Parameterizing crop models for more accurate response to climate factors such as temperature is important considering potential temperature increases associated with climate change, particularly for tomato (Lycopersicon esculentum Mill.), which is a heat-sensitive crop. The objective of this work was to update the cardinal temperature parameters of the CROPGRO-Tomato model affecting the simulation of crop development, daily dry matter (DM) production, fruit set, and DM partitioning of field-grown tomato from transplanting to harvest. The main adaptation relied on new literature values for cardinal temperature parameters that affect tomato crop phenology, fruit set, and fruit growth. The new cardinal temperature values are considered reliable because they come from recent published experiments conducted in controlled-temperature environments. Use of the new cardinal temperatures in the CROPGRO-Tomato model affected the rate of crop development compared with prior default parameters; thus, we found it necessary to recalibrate genetic coefficients that affect life cycle phases and growth simulated by the model. The model was recalibrated and evaluated with 10 growth analyses data sets collected in field experiments conducted at three locations in Florida (Bradenton, Quincy, and Gainesville) from 1991 to 2007. Use of modified parameters sufficiently improved model performance to provide accurate prediction of crop and fruit DM accumulation throughout the season. Overall, the average root mean square error (RMSE) over all experiments was reduced 44% for leaf area index, 71% for fruit number, and 36% for both aboveground biomass and fruit dry weight simulations with the modified parameters compared with the default. The Willmott d index was higher and was always above 0.92. The CROPGRO-Tomato model with these modified cardinal temperature parameters will predict more accurately tomato growth and yield response to temperature and thus be useful in model applications.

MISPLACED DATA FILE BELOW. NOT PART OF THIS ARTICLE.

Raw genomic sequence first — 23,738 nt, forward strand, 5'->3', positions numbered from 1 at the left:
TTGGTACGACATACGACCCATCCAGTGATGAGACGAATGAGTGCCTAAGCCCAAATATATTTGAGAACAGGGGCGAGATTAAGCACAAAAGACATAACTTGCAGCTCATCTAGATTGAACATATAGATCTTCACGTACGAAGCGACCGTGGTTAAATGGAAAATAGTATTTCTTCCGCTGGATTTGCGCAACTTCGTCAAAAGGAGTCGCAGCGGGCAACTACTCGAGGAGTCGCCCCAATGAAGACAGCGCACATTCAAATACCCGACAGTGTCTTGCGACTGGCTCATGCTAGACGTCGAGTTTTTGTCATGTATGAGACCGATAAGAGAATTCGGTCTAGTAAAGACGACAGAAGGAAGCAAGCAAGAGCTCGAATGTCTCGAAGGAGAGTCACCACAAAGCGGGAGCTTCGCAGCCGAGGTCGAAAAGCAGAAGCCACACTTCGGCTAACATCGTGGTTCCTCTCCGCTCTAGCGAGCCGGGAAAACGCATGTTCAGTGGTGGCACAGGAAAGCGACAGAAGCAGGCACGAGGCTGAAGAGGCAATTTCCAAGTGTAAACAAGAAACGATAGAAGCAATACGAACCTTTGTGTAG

Kenneth J. Boote, Maria R. Rybak, Johan M.S. Scholberg and James W. Jones
Jose Linares, Johannes Scholberg, Kenneth Boote, Carlene A. Chase, James J. Ferguson and Robert McSorley
Citrus is one of the most important crops in Florida. During the past decade, increased international competition and urban development, diseases, and more stringent environmental regulations have greatly affected the citrus industry. Citrus growers transitioning to organic production may benefit from premium prices, but they also face many challenges, including development of effective weed management strategies. Cover crops (CC) may constitute an environmentally sound alternative for improved weed management in organic systems. Two field experiments were conducted at Citra in north central Florida from 2002 to 2005, to evaluate the effectiveness of annual and perennial CC to suppress weeds in organic citrus groves. To quantify and compare the effectiveness of CC to suppress weed growth, a new weed suppression assessment tool, the cover crop/weed index (CCWI), was developed using the ratio of biomass accumulation of CC and weeds. Annual summer CC accumulated more biomass in comparison with winter CC. Sunnhemp (Crotalaria juncea L.), hairy indigo (Indigofera hirsuta L.), cowpea (Vigna unguiculata L. Walp.), and alyceclover (Alysicarpus vaginalis L.) all provided excellent weed suppression, which was superior to tillage fallow. Single-species winter CC did not always perform consistently well. Use of winter CC mixtures resulted in more consistent overall CC performance, greater dry matter production, and more effective weed suppression than single species of CC. Initial perennial peanut (PP) growth was slow, and summer planting of PP (Arachis glabrata Benth.) was determined to be the most effective date in terms of weed suppression, which was improved gradually over time, but all planting dates resulted in slow initial growth compared with annual CC. For both PP and annual CC, weed biomass typically was inversely related to CC dry weight accumulation resulting from competition for resources. The CCWI was a suitable tool to quantify CC performance in terms of weed suppression.